Mastering Sterile Techniques in Mycology: A Comprehensive Guide for New Mycologists and Home Mushroom Growers

Mastering Sterile Techniques in Mycology: A Comprehensive Guide for New Mycologists and Home Mushroom Growers

Sterile technique is a cornerstone of successful mycology

  Whether you're a professional mycologist or a home mushroom grower. Contamination can ruin your cultures and waste valuable time and resources. This guide will walk you through the essential sterile techniques, best practices, and the types of cleaners to use, ensuring your mycological endeavors are successful and contamination-free.

Why Sterile Technique is Crucial

Fungi, like mushrooms, thrive in environments that are also ideal for bacteria, molds, and other contaminants. Sterile techniques help prevent these unwanted microorganisms from infiltrating and ruining your cultures. Maintaining sterility ensures that your fungi grow healthily and without competition from contaminants.

Mastering Sterile Technique

Best Practices in Sterile Technique

  1. Clean Workspace:

    • Preparation: Before starting any work, thoroughly clean your workspace. Use a dedicated area if possible, such as a laminar flow hood or a still air box (SAB).
    • Surfaces: Wipe down all surfaces with a disinfectant, such as a 70% isopropyl alcohol solution, bleach solution, or hydrogen peroxide. Pay special attention to high-touch areas.
  2. Personal Hygiene:

    • Handwashing: Wash your hands with soap and water before and during the procedure as necessary. Dry them with a clean, disposable towel.
    • Protective Gear: Wear clean gloves, a lab coat, and, if available, a face mask and hair cover to minimize the shedding of skin cells and hair into your work area.
  3. Tools and Equipment:

    • Sterilization: Sterilize all tools (scalpels, tweezers, inoculation loops) by flaming them with an alcohol lamp or Bunsen burner. Allow them to cool before use.
    • Storage: Keep sterilized tools in a clean, covered container until ready for use.
  4. Media and Containers:

    • Autoclaving: Sterilize media, petri dishes, and jars using an autoclave or a pressure cooker. Follow the manufacturer's instructions for the appropriate time and pressure.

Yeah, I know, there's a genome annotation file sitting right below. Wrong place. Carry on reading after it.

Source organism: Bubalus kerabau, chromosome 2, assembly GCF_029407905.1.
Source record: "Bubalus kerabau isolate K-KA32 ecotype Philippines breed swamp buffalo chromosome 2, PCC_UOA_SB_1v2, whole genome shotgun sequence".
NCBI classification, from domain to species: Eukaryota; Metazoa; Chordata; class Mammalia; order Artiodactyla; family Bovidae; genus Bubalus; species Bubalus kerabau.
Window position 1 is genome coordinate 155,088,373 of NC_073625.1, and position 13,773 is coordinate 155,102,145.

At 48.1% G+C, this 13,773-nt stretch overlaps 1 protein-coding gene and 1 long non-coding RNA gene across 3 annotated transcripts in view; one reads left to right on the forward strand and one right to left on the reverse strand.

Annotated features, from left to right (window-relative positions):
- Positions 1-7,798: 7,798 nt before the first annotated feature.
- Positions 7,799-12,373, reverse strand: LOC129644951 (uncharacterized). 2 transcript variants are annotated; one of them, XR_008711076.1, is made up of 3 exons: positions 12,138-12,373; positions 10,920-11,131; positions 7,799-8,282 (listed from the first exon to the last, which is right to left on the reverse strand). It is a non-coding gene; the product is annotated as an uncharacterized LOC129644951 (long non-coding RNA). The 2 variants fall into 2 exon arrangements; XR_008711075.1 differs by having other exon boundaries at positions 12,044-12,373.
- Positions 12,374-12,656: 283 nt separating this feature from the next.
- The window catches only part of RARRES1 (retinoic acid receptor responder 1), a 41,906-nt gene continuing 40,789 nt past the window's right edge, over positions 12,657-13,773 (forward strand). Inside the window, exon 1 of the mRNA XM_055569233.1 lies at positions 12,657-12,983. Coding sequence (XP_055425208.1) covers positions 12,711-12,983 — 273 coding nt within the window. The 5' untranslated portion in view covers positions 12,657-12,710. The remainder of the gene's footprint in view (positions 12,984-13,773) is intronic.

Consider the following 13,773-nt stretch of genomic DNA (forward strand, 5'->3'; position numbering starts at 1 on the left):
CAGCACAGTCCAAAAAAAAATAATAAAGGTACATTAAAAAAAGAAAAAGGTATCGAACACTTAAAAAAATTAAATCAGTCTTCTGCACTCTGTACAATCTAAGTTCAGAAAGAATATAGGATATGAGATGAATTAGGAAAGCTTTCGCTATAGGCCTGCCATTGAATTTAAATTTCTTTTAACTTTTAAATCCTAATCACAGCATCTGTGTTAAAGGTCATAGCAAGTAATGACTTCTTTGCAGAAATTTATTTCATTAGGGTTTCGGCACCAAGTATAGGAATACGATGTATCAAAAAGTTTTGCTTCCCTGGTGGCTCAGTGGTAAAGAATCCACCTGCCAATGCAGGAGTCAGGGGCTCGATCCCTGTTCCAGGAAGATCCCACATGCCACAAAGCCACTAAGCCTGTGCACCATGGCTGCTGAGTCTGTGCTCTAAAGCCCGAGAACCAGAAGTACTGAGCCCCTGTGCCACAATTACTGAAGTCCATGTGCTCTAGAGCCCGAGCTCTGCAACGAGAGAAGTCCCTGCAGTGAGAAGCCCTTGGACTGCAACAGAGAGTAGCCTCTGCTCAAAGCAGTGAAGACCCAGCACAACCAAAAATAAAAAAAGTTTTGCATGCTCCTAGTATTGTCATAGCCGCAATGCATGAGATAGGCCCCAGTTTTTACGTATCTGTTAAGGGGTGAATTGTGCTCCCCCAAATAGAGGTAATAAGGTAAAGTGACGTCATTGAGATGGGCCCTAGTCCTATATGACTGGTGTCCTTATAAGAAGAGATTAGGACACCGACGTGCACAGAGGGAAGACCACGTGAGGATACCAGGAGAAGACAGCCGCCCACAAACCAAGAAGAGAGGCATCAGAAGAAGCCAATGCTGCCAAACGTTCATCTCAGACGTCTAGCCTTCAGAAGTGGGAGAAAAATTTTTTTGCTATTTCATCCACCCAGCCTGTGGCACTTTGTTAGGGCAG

• Sealing: Once sterilized, seal media and containers with Parafilm or other suitable wraps to prevent contamination.
  5. Working Environment:

    • Airflow Control: Minimize air movement by turning off fans and air conditioning. If using a laminar flow hood, ensure it’s functioning correctly and position your work within the sterile airflow.
    • Minimal Movement: Move slowly and deliberately to avoid stirring up contaminants.
  6. Inoculation Process:

    • Flame the Tools: Flame tools before and after touching any cultures. This step is critical to prevent cross-contamination.
    • Quick and Precise: Perform inoculations quickly and precisely to reduce the exposure time of sterile media to the environment.

Understanding How Cleaning Products Work

Isopropyl Alcohol (70%)

Mechanism of Action:

Isopropyl alcohol (IPA) works by denaturing proteins and dissolving lipids, effectively disrupting the cell membranes of bacteria and viruses. The 70% concentration is optimal because the presence of water helps to slow evaporation, increasing contact time and enhancing its effectiveness.


  • Bacteria: Highly effective against a broad spectrum of bacteria, including Gram-positive and Gram-negative species.
  • Molds and Fungi: Effective at killing mold spores and fungal cells on surfaces.
  • Viruses: Capable of inactivating enveloped viruses (like influenza and coronaviruses) but less effective against non-enveloped viruses.

Bleach Solution (10%)

Mechanism of Action:

Bleach, or sodium hypochlorite, works by oxidizing and denaturing proteins, which disrupts cellular processes and leads to the death of microorganisms. The oxidative properties also break down the cell walls and membranes.